Adding to the equation is that Schenn has been suspended twice by the NHL before, three games in 2016 for a charging hit on TJ Oshie and one game back in 2013.
Clearly, it’s a difficult call for the league as they try to deter hits to the head and reduce the number of concussions. Still, this would appear to be another situation where, as the league says, a player “assumed a posture that made head contact on an otherwise full body check unavoidable." It’s absolutely similar to the Patrick Hornqvist/Charlie McAvoy hit from a few weeks ago that never ended up with any supplemental discipline for the Penguins hard-hitter despite plenty of hue and cry from the Bruins fans.
So what does everybody else think about this hit, and whether or not Schenn should be facing discipline from the NHL as a result of it?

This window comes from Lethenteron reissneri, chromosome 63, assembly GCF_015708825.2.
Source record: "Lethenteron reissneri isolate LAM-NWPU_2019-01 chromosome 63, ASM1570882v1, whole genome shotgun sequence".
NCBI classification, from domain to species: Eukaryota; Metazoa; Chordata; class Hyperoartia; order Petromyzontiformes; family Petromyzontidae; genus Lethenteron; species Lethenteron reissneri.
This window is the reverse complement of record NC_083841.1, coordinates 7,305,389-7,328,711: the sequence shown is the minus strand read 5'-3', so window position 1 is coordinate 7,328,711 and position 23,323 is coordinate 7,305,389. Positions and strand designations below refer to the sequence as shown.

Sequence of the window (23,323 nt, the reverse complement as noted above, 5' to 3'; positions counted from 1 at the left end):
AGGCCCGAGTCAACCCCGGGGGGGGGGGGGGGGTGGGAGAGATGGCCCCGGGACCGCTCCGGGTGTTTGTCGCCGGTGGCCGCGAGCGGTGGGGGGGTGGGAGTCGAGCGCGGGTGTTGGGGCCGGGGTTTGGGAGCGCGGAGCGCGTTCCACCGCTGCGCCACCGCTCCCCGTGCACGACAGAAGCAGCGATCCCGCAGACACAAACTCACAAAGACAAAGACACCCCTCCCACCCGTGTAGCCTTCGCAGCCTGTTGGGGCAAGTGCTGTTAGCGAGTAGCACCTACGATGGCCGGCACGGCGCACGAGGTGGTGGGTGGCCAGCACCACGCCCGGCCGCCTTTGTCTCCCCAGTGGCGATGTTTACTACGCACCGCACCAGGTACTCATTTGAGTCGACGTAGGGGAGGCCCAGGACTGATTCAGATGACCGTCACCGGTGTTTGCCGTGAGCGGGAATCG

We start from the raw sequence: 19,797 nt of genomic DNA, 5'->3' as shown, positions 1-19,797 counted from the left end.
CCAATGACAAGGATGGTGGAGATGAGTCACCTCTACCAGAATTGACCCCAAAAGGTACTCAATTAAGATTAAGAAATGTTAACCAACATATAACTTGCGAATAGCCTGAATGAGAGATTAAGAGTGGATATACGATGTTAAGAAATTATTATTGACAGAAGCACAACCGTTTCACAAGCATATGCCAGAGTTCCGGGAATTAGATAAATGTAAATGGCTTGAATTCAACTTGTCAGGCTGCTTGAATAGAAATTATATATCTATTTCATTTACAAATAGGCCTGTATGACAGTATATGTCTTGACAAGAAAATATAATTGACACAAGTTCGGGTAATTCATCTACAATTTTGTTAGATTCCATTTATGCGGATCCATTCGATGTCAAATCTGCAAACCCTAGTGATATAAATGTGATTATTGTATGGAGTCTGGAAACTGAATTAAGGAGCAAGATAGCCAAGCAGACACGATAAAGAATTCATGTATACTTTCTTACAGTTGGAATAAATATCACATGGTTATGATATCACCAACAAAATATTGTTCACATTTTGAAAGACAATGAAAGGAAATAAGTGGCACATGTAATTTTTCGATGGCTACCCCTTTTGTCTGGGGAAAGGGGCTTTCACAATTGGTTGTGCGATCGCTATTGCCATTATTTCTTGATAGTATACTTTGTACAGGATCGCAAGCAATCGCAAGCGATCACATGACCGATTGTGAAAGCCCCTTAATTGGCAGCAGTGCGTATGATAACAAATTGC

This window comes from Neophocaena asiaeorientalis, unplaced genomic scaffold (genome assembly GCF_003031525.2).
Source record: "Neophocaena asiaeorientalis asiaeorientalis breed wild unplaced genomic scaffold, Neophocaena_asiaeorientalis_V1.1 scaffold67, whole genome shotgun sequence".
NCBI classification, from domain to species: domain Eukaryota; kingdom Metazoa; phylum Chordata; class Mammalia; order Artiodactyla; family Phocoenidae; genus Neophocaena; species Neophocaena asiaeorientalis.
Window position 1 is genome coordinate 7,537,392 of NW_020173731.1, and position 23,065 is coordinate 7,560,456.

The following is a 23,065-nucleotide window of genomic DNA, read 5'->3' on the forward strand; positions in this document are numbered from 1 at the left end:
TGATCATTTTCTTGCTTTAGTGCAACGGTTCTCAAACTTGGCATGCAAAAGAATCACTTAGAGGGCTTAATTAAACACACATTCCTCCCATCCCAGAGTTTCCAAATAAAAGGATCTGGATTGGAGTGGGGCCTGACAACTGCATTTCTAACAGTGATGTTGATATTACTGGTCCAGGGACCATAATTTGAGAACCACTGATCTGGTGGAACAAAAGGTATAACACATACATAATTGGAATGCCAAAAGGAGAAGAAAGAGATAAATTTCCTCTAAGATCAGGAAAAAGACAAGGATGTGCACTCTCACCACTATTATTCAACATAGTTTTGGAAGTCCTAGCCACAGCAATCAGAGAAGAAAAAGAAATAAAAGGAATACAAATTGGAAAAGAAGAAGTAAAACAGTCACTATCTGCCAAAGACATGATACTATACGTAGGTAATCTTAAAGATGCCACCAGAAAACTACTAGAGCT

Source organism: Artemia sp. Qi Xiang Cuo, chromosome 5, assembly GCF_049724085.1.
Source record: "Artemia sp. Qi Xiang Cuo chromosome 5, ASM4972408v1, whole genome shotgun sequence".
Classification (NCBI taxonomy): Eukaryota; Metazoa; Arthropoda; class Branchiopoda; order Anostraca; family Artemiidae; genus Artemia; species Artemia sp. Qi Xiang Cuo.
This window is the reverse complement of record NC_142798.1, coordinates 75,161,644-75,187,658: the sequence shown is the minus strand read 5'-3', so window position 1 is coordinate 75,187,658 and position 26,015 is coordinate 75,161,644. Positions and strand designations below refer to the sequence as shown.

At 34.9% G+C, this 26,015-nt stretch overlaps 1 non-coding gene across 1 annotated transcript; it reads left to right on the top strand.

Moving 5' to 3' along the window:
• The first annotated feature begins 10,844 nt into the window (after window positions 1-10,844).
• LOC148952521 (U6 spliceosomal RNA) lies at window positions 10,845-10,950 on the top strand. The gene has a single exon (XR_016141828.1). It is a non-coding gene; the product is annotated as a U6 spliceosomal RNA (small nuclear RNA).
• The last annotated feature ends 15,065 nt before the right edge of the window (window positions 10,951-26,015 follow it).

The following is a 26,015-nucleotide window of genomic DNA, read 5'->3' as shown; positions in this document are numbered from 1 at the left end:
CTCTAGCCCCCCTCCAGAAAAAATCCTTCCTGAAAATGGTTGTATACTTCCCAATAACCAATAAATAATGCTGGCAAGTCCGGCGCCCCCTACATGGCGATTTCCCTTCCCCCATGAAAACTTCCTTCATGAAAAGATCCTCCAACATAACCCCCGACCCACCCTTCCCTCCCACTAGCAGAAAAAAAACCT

GOLD STAR: Jaden Schwartz stepped up and won the game for the Blues with a couple of really good plays in the third period and overtime. He took advantage of a line change and a lax Bruins defense to snap a shot past Anton Khudobin from the face-off circle in the third period that tied up the game, and then went on a one-man rush in overtime before blasting a puck past Khudobin for the game-winner on a beautiful individual play. Schwartz finished with the two goals that represented all of the St. Louis offense, four shots on net, a hit and a takeaway in 20:02 of ice time while logging a plus-2 rating as well. The Blues clearly needed somebody to step up to the plate with Vladimir Tarasenko and the Schwartz was with St. Louis on Wednesday night.